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 > Little League Online > Media > Little League News Archive > 2007 > Former Little League Baseball World Series Player Returns to Williamsport to Play Professional Ball

Former Little League Baseball World Series Player Returns to Williamsport to Play Professional Ball

By John Beauge
For The Harrisburg Patriot-News

WILLIAMSPORT (June 21, 2007) - The first thing that caught the eye of Adam Sorgi when he got off the plane at the Williamsport Regional Airport Monday night was a home of Little League Baseball banner.

"It was almost a surreal moment," said Sorgi, who 10 years ago helped lead Mission Viejo, Calif., into the championship game of the Little League World Series.
Baseball has brought the 22-year-old infielder back to Williamsport, this time for his first professional game. He is the first series participant to play professionally for Williamsport.

 
  • Adam Sorgi played for the West Region champion South Mission Viejo (Calif.) Little League in the 1997 Little League Baseball World Series in Williamsport, Pa.

  • South Mission Viejo Little League lost the World Series championship game, 5-4, to Linda Vista LL from Guadalupe, Mexico.

  • For the World Series, Sorgi hit .308 in 13 at-bats. He scored seven (7) runs on four hits, including two (2) doubles. He walked six times (6) and had zero (0) runs batted in.

  • Defensively, he had five (5) putouts and six (6) assists playing pitcher and shortstop. At pitcher, he posted a 1-1 record with a 1.50 ERA in five innings. He gave up two (2) runs on one hit (1), struck out five (5) and walked one (1).

  • In the championship game loss, Sorgi faced two batters, giving up two runs on a walk and a two-run home run. Latin America came back from a 4-1 deficit with four runs in the bottom of the sixth (and final regulation) inning to win the game.

  • Adam’s father, Ed, was an assistant coach on the team managed by Jim Gattis



Sorgi was selected in the 21st round of the recent amateur draft by the Philadelphia Phillies, who assigned him to the Crosscutters in the short-season New York-Penn League.

"It's a comforting feeling to be back where I played before," he said.

Sorgi was late in arriving because he stayed at Stanford to graduate Sunday with a bachelor's degree in communications.

The infielder, who bats left and throws right, had his physical yesterday and expects to be on the active roster tonight when State College visits Bowman Field to resume Tuesday's game, which was suspended by rain in the second inning with the Crosscutters leading 2-0. A second game will follow.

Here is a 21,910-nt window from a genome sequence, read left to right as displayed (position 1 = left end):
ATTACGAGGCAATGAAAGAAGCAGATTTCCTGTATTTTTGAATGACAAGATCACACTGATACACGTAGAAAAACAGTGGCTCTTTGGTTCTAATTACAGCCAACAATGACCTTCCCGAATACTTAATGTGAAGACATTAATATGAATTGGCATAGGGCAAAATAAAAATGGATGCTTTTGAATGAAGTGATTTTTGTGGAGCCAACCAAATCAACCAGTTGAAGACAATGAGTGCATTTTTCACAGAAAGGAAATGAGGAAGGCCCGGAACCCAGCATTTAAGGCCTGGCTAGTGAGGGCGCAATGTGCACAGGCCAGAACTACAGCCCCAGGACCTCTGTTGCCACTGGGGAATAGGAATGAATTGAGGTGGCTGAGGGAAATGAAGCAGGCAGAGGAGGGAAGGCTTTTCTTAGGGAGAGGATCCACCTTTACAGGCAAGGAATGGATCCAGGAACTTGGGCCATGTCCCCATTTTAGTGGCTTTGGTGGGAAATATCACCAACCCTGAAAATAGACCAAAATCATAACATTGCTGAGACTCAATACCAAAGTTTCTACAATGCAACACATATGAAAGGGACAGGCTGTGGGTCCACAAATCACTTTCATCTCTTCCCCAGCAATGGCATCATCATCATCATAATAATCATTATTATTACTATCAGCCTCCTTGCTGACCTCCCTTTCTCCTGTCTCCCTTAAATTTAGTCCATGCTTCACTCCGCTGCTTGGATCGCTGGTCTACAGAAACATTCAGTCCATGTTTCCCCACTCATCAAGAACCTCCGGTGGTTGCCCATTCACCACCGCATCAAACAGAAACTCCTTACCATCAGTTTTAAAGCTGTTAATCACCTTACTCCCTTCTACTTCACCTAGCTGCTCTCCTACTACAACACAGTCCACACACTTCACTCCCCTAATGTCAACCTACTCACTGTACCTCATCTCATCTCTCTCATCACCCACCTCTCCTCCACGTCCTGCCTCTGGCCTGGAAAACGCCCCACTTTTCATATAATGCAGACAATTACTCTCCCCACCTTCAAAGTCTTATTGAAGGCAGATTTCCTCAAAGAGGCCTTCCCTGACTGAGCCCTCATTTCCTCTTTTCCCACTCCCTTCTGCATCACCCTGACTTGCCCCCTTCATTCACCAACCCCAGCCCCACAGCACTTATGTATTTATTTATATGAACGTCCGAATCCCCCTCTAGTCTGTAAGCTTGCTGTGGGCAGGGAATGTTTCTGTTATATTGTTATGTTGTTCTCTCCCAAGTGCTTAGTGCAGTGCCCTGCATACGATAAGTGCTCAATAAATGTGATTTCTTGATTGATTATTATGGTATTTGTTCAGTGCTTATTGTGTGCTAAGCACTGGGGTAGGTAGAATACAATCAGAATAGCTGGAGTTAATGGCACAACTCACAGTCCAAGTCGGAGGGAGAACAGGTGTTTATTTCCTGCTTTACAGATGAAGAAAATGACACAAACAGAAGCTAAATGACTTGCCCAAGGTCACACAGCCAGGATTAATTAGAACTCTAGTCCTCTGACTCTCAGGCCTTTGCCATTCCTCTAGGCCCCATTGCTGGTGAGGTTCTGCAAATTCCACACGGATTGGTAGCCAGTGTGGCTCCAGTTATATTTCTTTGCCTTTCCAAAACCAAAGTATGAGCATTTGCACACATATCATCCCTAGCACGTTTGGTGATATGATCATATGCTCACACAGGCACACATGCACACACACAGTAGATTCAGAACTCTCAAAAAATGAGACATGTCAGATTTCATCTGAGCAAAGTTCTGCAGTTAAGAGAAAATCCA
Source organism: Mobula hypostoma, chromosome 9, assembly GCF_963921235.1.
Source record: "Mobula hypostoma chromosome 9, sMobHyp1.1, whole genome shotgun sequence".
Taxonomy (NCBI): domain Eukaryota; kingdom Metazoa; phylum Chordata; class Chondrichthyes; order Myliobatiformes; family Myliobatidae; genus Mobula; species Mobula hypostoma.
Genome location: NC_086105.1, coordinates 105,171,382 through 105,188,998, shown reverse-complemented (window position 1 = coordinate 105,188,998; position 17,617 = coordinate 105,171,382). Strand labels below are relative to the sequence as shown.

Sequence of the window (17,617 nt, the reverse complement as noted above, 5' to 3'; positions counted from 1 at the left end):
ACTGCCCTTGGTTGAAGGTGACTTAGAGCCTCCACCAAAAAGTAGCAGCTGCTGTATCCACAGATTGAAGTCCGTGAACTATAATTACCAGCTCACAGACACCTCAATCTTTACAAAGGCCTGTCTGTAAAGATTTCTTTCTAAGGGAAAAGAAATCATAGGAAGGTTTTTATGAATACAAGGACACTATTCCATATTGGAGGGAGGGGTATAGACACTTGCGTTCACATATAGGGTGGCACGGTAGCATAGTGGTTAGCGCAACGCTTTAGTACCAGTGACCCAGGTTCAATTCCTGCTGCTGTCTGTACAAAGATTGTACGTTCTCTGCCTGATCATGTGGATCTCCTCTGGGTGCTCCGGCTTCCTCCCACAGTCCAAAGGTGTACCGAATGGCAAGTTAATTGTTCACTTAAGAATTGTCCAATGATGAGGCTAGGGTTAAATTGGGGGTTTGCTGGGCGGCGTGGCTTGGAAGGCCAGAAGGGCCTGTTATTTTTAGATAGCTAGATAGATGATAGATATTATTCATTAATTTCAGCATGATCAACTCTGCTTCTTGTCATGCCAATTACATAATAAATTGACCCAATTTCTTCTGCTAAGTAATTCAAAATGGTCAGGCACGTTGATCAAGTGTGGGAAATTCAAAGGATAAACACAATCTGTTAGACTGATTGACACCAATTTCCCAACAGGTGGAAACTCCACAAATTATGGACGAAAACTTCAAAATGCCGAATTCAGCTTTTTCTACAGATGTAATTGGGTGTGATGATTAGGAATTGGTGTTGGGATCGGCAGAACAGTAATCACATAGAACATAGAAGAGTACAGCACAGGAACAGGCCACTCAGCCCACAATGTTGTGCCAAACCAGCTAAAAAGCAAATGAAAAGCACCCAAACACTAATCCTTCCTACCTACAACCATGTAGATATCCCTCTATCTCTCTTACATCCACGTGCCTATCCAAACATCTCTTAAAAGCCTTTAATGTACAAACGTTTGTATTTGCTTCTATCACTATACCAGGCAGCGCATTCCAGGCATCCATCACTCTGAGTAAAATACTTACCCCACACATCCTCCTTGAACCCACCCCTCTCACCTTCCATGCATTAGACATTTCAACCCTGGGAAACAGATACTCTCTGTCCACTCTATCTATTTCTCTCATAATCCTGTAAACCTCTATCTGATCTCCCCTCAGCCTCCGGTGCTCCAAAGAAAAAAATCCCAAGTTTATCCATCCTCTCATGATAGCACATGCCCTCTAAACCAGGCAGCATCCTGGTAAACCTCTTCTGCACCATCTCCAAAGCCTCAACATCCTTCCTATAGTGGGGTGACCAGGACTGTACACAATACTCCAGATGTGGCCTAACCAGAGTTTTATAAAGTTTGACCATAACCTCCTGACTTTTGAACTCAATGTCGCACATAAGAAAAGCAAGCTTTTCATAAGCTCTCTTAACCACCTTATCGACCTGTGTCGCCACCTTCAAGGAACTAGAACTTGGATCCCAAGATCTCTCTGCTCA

Sorgi, who batted .375 at Stanford, describes himself as a contact hitter.

"I'll hit doubles every now and then," he said. "I can pop a few out but I'm just trying to get on base. I'll work the count a lot.

A college teammate, outfielder Michael Taylor, is also with the Cutters.

"It's great having him here," Sorgi said. "He's a good friend of mine."

Sorgi no longer pitches as he did in the Little League World Series. "I'm not giving up any more home runs," he said with a laugh.

He was referring to the championship game in 1997 against Mexico. Manager Jim Gattis moved Sorgi from short to the mound with two on in the sixth with Mission Viejo leading 4-1.

He faced only two batters. The first hit a home run to tie the game and the second walked. He later scored the winning running making Sorgi the losing pitcher.
Sorgi recalls crying in the dugout in Lamade Stadium after the game.

"It was tough when I was 12," he said.

"Looking back on it, it was a great experience. Obviously, having such tough luck at a young age taught me a lot of things."

The series is a "sweet memory" now because "the bitterness of the loss has worn off," Sorgi said.

At his first opportunity, he said he plans to visit the Little League complex in South Williamsport.

Since he played there, a second field has been added and other improvements made.

- reprinted with permission of the Harrisburg, (Pa.) Patriot-News

 

Adam Sorgi, pictured first on the left in the front row, participated in the 1997 Little League Baseball World Series representing the West Region champions from South Mission Viejo (Calif.) Little League. That year, South Mission Viejo Little League won the United States championship, but lost the World Series championship game, 5-4, to Linda Vista Little League from Guadalupe, Mexico. Mr. Sorgi, a graduate of Stanford University, was the losing pitcher in that game. In the 2007 amateur baseball draft, Mr. Sorgi was selected by the Philadelphia Phillies and assigned to the organization’s single A short-season affiliate Williamsport Crosscutters of the New York-Penn League. He is believed to be the first Little League Baseball World Series participant to play professional baseball for a team based in Williamsport.